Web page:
Kate Tarling talks about a list of services created by the Home Office, that it delivers, or delivers a part of, as external users would know them.
HODDaT digital and design leader
Kate Tarling explains how the Home Office is taking a federal view when it comes to setting out the different levels at which service designers work.
Kate Tarling continues her discussion on service design. In this post, she explains the importance of defining and measuring desired outcomes – at each stage of a service and of the service as a whole
Kate Tarling discusses the importance of identifying the intent of a service and the stages involved in delivering it, from start to end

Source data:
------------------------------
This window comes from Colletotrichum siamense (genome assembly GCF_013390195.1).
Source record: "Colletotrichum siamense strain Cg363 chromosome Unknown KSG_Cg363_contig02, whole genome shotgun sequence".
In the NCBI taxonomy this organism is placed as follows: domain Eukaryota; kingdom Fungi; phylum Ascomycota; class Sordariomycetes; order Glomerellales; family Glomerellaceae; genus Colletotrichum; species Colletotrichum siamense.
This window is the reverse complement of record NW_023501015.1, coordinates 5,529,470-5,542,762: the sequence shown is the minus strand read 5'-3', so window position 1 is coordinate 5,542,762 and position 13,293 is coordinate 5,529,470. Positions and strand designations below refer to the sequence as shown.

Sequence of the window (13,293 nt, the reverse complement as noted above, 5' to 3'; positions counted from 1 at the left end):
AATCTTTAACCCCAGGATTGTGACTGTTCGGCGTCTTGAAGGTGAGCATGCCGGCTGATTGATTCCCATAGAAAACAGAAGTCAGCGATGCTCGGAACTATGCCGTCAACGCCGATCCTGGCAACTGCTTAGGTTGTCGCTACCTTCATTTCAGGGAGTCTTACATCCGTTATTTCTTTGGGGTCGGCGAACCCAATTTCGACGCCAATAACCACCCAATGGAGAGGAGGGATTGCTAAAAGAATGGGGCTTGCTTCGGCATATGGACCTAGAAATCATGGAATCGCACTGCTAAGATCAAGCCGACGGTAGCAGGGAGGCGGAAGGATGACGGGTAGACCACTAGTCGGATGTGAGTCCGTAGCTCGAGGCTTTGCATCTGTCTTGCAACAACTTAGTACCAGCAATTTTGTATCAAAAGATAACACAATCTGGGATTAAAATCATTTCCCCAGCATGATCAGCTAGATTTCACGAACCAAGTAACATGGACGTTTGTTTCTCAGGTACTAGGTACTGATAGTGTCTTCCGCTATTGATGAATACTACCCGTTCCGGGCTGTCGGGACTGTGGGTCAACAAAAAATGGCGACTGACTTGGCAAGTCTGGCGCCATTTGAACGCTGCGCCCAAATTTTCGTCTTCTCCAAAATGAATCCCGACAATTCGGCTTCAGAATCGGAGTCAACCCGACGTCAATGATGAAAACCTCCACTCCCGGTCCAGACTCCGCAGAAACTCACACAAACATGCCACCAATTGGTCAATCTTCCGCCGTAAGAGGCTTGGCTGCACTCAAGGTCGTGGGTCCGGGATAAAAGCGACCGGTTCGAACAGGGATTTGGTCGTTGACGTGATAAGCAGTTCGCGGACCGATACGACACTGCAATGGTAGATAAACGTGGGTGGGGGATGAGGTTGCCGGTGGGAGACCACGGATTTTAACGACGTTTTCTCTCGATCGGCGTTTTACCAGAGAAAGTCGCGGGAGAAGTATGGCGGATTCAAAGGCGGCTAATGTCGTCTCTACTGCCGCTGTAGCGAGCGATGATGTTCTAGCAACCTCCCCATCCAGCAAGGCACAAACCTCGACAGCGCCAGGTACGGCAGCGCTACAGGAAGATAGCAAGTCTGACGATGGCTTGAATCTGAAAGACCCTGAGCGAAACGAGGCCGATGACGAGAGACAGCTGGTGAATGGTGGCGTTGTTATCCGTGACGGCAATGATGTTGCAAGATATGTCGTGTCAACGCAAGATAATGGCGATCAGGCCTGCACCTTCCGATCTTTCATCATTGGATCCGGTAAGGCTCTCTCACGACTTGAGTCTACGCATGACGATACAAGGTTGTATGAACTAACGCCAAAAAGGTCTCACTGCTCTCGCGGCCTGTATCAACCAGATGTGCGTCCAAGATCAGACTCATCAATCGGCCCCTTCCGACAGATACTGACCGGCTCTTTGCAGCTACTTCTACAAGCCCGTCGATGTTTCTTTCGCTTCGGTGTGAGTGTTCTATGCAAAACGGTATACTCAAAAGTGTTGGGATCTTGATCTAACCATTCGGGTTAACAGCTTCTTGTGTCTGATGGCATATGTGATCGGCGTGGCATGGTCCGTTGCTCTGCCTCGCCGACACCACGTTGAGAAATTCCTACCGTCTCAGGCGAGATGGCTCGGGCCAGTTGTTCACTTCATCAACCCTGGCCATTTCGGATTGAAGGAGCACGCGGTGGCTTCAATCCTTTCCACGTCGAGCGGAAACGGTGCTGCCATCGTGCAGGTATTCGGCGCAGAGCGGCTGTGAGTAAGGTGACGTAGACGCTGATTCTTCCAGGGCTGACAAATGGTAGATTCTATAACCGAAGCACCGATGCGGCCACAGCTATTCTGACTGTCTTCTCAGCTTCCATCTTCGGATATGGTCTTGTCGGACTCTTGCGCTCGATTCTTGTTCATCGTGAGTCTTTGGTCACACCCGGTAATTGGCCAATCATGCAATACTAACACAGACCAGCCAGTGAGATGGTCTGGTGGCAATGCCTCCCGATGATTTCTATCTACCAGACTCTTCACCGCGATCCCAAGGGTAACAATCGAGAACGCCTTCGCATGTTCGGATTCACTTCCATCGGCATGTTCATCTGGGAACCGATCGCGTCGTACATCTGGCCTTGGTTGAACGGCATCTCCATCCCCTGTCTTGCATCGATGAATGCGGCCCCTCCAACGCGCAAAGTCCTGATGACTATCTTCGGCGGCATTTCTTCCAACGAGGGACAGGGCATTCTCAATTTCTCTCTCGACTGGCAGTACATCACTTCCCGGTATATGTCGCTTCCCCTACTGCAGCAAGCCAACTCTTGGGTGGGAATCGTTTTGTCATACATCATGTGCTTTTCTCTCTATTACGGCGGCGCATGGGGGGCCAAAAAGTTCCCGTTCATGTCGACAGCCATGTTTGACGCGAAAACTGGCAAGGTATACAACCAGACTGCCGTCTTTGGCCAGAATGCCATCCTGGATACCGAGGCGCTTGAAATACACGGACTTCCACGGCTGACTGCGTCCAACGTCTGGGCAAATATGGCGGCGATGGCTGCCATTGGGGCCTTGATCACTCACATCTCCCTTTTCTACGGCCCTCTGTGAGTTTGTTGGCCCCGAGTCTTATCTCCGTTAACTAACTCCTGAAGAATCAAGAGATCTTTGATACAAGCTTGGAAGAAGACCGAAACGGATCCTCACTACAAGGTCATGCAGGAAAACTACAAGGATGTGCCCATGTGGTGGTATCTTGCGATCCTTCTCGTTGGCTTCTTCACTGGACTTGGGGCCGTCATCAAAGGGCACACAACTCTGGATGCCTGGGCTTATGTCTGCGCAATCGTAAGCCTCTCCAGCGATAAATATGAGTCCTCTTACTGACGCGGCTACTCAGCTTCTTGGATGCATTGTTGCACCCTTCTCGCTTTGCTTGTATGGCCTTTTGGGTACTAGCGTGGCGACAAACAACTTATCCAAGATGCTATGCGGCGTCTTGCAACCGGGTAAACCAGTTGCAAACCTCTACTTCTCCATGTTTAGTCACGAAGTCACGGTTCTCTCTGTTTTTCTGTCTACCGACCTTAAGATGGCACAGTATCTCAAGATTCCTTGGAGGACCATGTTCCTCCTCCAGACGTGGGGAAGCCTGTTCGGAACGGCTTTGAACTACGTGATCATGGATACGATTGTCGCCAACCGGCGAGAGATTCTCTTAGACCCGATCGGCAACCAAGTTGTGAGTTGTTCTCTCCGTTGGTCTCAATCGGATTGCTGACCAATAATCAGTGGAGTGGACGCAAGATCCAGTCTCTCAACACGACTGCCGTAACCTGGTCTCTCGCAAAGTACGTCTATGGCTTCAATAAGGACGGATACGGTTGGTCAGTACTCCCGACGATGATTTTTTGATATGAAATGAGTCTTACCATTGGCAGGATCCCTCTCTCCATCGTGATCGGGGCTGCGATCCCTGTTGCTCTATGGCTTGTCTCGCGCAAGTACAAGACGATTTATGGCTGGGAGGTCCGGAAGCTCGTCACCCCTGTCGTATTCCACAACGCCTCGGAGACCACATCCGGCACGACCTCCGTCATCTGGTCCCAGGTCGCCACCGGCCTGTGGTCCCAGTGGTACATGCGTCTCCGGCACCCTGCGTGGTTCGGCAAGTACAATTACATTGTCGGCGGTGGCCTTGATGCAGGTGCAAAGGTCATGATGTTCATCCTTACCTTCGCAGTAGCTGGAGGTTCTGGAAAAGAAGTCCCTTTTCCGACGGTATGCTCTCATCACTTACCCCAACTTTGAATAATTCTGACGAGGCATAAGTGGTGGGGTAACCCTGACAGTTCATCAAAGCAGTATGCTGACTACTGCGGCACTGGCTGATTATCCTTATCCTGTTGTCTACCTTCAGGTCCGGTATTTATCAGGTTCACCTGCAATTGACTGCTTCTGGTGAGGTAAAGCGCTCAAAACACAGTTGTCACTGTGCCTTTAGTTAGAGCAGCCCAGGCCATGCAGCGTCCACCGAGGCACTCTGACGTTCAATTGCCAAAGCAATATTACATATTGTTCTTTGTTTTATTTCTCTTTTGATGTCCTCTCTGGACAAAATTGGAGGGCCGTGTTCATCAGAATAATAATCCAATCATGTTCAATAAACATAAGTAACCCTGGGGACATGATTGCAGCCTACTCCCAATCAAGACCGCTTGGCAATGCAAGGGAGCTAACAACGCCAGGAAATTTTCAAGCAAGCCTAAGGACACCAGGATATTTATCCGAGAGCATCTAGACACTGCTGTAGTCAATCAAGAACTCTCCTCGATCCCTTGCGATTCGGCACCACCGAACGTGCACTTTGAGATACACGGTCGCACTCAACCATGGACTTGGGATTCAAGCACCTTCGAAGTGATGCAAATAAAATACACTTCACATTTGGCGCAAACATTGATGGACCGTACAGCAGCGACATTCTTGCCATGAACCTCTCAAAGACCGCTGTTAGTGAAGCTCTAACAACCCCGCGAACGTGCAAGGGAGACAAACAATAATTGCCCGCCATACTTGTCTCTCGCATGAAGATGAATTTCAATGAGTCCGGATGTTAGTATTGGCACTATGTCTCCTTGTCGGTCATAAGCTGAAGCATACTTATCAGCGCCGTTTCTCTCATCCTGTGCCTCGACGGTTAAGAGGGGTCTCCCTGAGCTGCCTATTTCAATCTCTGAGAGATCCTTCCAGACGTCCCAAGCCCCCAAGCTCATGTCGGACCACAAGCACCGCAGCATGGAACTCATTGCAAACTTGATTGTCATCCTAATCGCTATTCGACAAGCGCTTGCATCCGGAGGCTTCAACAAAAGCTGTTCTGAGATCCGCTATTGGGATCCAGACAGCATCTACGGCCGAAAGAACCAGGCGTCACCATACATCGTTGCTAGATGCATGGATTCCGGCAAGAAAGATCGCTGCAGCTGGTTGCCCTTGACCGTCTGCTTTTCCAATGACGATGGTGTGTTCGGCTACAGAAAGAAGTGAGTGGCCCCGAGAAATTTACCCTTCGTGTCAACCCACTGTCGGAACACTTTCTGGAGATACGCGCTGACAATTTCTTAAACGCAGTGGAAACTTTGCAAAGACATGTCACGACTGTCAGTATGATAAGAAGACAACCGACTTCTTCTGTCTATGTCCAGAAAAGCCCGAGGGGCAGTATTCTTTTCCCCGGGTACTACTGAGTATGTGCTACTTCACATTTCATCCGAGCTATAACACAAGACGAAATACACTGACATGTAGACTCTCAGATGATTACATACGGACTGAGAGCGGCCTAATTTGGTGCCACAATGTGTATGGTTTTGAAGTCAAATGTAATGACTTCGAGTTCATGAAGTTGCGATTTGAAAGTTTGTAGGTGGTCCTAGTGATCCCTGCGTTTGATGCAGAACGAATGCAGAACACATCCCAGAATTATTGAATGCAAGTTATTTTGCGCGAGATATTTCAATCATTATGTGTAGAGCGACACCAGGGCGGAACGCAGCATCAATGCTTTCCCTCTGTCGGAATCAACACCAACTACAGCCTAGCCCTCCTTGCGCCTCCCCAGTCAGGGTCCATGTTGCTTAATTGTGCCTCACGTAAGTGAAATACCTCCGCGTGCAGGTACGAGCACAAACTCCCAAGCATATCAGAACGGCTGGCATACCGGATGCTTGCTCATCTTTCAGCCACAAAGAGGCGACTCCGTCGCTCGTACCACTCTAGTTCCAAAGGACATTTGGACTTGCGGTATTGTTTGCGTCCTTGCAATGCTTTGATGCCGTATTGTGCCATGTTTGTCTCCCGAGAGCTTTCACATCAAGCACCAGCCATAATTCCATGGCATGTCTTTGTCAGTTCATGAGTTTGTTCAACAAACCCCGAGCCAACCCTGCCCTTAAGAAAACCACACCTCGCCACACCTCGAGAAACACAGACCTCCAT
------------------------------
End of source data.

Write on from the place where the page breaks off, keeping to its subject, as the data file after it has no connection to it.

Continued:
As we go about redesigning public services to be clearer, simpler and faster, we sometimes hear things like, ‘civil servants are users too.’ And of course they are.
When we build teams to work on services, the individuals may have never worked together before, and may have different ways of describing their work.
As we establish new roles in public service, such as 'service designers', it raises some good questions and debate. We already have multidisciplinary teams designing and building services, so where does the service designer fit in, exactly? What do service …
There’s a lot of talk about transformation. People who use services don’t care if something has been ‘transformed’ or not. They just want to do something. So when we talk about ‘transformation’, we’re already speaking from an internally-focused perspective rather …
We work on some really important services at the Home Office: things like coming to the UK, staying in the UK or getting faster access to other countries as a British passport holder.